Madame Bovary and the Dangers of Social Media

An analysis of Gustave Flaubert’s 1856 novel “Madame Bovary”. Contains spoilers.

Madame Bovary is a novel written by French author Gustave Flaubert, published in 1856. It is one of the most influential literary works in history, and a prime example of literary realism. Literary realism is a movement which emphasizes the representation of reality, often depicting everyday activities and life, primarily among the middle or lower class society, without romantic idealization or dramatization. Realism was in many ways a reaction to romanticism, and Flaubert’s Madame Bovary is one of the most important novels of the movement.

Madame Bovary

The main character of Madame Bovary, Emma, may be said to be the embodiment of a romantic: in her mental and emotional process, she has no relation to the realities of her world. One reason for this is her obsession with sentimental novels. She frequently reads novels in which characters are idealized, love is glorified, and life is always happy ever after.

”It was all passions, suitors, sweethearts, persecuted ladies swooning in lonely summer-houses, postillions slain at every staging-post, horses ridden to death on every page, dark forests, troubles of the heart, eternal vows, sobbings, tears and kisses, little rowing boats in the moonlight, nightingales in the bushes, gentlemen as brave as lions, as gentle as lambs, as virtuous as no one ever is, always well dressed, and who cry in bucketloads.”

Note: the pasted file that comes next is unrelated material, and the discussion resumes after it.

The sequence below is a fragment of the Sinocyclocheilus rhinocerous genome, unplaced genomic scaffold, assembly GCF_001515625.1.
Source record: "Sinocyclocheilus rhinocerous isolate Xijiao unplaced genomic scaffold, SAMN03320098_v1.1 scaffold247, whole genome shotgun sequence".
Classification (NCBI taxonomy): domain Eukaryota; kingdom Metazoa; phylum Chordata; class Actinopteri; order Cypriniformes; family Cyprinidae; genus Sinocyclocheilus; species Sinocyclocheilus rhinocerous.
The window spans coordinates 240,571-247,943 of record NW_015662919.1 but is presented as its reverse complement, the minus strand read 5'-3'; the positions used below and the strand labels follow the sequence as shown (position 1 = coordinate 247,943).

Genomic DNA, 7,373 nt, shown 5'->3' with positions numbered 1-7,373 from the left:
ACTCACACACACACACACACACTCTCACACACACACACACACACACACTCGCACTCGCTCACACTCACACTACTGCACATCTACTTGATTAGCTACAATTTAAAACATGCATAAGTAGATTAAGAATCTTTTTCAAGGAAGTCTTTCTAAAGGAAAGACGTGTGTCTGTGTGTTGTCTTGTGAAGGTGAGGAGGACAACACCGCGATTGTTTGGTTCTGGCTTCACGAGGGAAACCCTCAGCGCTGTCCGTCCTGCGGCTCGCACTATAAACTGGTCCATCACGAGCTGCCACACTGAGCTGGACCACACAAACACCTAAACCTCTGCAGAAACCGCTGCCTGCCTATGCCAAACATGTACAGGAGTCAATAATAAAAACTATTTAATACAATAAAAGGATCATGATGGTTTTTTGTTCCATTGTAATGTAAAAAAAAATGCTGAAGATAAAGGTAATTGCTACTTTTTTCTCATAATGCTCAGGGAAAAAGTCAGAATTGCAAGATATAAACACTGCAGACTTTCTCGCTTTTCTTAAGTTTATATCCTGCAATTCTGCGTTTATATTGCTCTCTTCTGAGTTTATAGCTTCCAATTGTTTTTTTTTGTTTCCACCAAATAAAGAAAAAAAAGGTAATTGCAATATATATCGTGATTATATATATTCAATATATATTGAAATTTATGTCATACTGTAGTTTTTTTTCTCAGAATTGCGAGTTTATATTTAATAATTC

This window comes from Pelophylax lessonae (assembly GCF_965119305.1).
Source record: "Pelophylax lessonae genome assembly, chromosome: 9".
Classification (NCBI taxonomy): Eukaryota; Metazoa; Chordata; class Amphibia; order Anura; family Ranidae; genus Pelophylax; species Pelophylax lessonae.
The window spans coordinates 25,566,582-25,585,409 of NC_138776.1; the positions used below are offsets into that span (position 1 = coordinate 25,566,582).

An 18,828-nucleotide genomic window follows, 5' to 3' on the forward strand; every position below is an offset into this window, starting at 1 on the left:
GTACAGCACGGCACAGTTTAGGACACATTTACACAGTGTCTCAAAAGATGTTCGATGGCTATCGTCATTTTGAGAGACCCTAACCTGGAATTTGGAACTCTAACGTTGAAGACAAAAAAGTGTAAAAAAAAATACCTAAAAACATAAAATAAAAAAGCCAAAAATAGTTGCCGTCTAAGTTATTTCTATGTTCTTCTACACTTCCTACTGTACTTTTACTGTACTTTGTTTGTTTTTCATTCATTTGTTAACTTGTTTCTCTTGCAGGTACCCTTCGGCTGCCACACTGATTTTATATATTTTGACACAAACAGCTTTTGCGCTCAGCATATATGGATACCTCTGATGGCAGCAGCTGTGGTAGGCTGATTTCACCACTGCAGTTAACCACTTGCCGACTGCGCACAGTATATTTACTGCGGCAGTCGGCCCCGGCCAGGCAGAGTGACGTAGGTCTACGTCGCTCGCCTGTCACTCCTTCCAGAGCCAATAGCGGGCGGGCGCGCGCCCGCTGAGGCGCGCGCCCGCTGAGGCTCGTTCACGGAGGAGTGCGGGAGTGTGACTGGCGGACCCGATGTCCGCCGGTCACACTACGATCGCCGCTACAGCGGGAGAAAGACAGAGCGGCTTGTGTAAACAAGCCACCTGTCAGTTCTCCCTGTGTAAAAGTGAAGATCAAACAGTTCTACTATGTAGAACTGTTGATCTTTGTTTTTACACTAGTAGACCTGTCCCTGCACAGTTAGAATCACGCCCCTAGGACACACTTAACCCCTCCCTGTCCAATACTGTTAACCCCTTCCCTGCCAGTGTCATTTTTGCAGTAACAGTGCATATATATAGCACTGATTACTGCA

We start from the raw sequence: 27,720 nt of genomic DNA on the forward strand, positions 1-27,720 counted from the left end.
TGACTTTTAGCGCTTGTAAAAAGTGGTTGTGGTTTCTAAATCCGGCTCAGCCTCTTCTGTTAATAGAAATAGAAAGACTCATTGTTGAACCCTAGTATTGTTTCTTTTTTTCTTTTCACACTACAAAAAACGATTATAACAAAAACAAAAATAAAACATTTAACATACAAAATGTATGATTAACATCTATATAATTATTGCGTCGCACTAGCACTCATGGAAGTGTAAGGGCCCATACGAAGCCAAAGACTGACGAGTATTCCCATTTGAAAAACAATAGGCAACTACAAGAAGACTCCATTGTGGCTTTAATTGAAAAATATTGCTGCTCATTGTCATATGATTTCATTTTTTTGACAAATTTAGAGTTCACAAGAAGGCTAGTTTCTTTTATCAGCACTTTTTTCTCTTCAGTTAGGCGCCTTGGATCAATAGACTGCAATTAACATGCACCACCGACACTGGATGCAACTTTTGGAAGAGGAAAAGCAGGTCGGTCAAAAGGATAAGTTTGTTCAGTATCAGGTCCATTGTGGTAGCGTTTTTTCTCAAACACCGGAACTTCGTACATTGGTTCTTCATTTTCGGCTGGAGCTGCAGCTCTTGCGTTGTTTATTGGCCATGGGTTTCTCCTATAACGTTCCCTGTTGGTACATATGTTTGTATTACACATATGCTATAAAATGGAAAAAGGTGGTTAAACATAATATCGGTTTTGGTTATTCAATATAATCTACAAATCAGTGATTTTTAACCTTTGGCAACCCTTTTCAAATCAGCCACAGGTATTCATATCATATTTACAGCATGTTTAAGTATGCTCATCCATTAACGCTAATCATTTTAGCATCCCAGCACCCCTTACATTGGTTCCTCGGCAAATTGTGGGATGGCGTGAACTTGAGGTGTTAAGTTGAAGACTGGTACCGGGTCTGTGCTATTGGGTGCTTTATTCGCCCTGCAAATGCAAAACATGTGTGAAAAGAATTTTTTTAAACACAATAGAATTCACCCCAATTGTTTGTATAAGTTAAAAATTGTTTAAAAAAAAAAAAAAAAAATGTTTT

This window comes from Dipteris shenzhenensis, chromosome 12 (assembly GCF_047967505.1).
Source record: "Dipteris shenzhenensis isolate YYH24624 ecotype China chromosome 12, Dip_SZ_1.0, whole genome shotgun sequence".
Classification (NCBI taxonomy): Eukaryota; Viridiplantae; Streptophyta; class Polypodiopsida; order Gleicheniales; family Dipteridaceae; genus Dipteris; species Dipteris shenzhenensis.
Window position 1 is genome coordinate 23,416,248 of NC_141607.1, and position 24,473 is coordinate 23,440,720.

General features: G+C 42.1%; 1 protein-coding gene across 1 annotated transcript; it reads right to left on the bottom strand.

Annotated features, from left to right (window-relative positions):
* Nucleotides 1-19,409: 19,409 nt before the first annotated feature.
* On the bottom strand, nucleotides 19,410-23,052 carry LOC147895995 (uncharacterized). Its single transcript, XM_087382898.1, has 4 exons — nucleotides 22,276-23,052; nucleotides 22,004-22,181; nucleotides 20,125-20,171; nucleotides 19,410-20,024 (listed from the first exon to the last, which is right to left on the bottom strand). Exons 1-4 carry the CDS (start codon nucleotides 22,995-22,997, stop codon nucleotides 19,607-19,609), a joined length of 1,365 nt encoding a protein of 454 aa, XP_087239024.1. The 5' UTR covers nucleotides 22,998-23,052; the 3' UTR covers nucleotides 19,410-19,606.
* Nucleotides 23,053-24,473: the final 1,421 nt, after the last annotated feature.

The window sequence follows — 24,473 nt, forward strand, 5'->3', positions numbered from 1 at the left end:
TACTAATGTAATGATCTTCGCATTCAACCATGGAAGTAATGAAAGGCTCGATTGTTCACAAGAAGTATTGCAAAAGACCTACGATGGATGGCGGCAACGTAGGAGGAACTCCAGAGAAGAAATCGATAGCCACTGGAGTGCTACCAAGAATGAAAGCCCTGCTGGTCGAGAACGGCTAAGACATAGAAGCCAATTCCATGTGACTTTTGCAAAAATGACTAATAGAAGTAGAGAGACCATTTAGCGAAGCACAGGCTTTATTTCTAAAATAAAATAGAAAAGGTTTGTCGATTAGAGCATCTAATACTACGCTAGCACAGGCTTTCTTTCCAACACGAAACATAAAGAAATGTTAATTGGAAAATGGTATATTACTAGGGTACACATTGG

This inspires Emma to believe that passionate emotions will reliably guide her to a partner who can provide her happiness for the rest of her life. So when she experiences the frustrations of marriage, she is overcome with disappointment and despair. She compares her humble existence to the extraordinary lives she has read about in novels. She dreams of big cities and adventures. She becomes bored by what is humdrum and ordinary, instead longing for the special, the rare, the distinctive and the exclusive.

”She would have liked to have lived in an old manor-house, like those châtelaines in their long dresses, who, under the trefoil of pointed arches, whiled away their days leaning on the stone and cupping their chin, to watch a white-plumed knight on a black horse gallop towards them from the depths of the countryside.”

There is a term for the irking feeling that Emma is experiencing, namely “Fear of Missing Out”, or “FoMO”. This phenomenon has been recognized in recent years as a growing problem and cause for anxiety, especially among young people. FoMO can be described as a compulsive concern that one might miss an opportunity for social interaction, a novel experience, profitable investment or other satisfying events. It perpetuates the fear of having made the wrong decision on how to spend time, as you can imagine how things could be different.

For the last 20 years, the awareness of FoMO has increased, but also its recurrence as a social problem, especially in connection with the increasing popularity of social networking services. With applications such as Facebook, Instagram, Twitter, etc, people are able to remain in contact with their social network continuously. This may result in compulsive checking for status updates and messages, for fear of missing an opportunity.